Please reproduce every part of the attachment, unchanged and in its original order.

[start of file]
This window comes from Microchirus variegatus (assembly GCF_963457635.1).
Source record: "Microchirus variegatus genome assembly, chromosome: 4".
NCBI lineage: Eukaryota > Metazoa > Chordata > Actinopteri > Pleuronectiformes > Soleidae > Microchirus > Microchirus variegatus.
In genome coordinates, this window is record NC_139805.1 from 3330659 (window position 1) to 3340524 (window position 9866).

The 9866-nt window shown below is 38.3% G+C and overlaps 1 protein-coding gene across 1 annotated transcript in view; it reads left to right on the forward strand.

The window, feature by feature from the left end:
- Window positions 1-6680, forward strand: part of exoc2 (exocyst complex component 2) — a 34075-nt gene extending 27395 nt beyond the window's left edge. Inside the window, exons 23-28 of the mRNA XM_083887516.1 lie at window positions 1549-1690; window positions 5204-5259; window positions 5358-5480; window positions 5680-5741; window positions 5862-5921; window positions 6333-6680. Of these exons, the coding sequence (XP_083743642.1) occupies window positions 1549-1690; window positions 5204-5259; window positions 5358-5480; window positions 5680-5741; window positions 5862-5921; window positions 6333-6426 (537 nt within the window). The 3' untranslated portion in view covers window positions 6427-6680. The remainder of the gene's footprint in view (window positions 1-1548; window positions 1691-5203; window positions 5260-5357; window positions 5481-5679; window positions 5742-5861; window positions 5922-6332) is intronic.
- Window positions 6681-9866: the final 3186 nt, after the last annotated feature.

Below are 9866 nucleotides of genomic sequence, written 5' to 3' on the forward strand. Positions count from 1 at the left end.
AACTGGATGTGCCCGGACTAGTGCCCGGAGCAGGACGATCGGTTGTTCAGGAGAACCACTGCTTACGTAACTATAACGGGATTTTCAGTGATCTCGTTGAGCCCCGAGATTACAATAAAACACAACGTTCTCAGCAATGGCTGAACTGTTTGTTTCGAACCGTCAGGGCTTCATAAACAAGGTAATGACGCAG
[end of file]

This window comes from Microchirus variegatus (assembly GCF_963457635.1).
Source record: "Microchirus variegatus genome assembly, chromosome: 4".
NCBI lineage: Eukaryota > Metazoa > Chordata > Actinopteri > Pleuronectiformes > Soleidae > Microchirus > Microchirus variegatus.
In genome coordinates, this window is record NC_139805.1 from 3330659 (window position 1) to 3340524 (window position 9866).

The 9866-nt window shown below is 38.3% G+C and overlaps 1 protein-coding gene across 1 annotated transcript in view; it reads left to right on the forward strand.

The window, feature by feature from the left end:
- Window positions 1-6680, forward strand: part of exoc2 (exocyst complex component 2) — a 34075-nt gene extending 27395 nt beyond the window's left edge. Inside the window, exons 23-28 of the mRNA XM_083887516.1 lie at window positions 1549-1690; window positions 5204-5259; window positions 5358-5480; window positions 5680-5741; window positions 5862-5921; window positions 6333-6680. Of these exons, the coding sequence (XP_083743642.1) occupies window positions 1549-1690; window positions 5204-5259; window positions 5358-5480; window positions 5680-5741; window positions 5862-5921; window positions 6333-6426 (537 nt within the window). The 3' untranslated portion in view covers window positions 6427-6680. The remainder of the gene's footprint in view (window positions 1-1548; window positions 1691-5203; window positions 5260-5357; window positions 5481-5679; window positions 5742-5861; window positions 5922-6332) is intronic.
- Window positions 6681-9866: the final 3186 nt, after the last annotated feature.

Below are 9866 nucleotides of genomic sequence, written 5' to 3' on the forward strand. Positions count from 1 at the left end.
AACTGGATGTGCCCGGACTAGTGCCCGGAGCAGGACGATCGGTTGTTCAGGAGAACCACTGCTTACGTAACTATAACGGGATTTTCAGTGATCTCGTTGAGCCCCGAGATTACAATAAAACACAACGTTCTCAGCAATGGCTGAACTGTTTGTTTCGAACCGTCAGGGCTTCATAAACAAGGTAATGACGCAG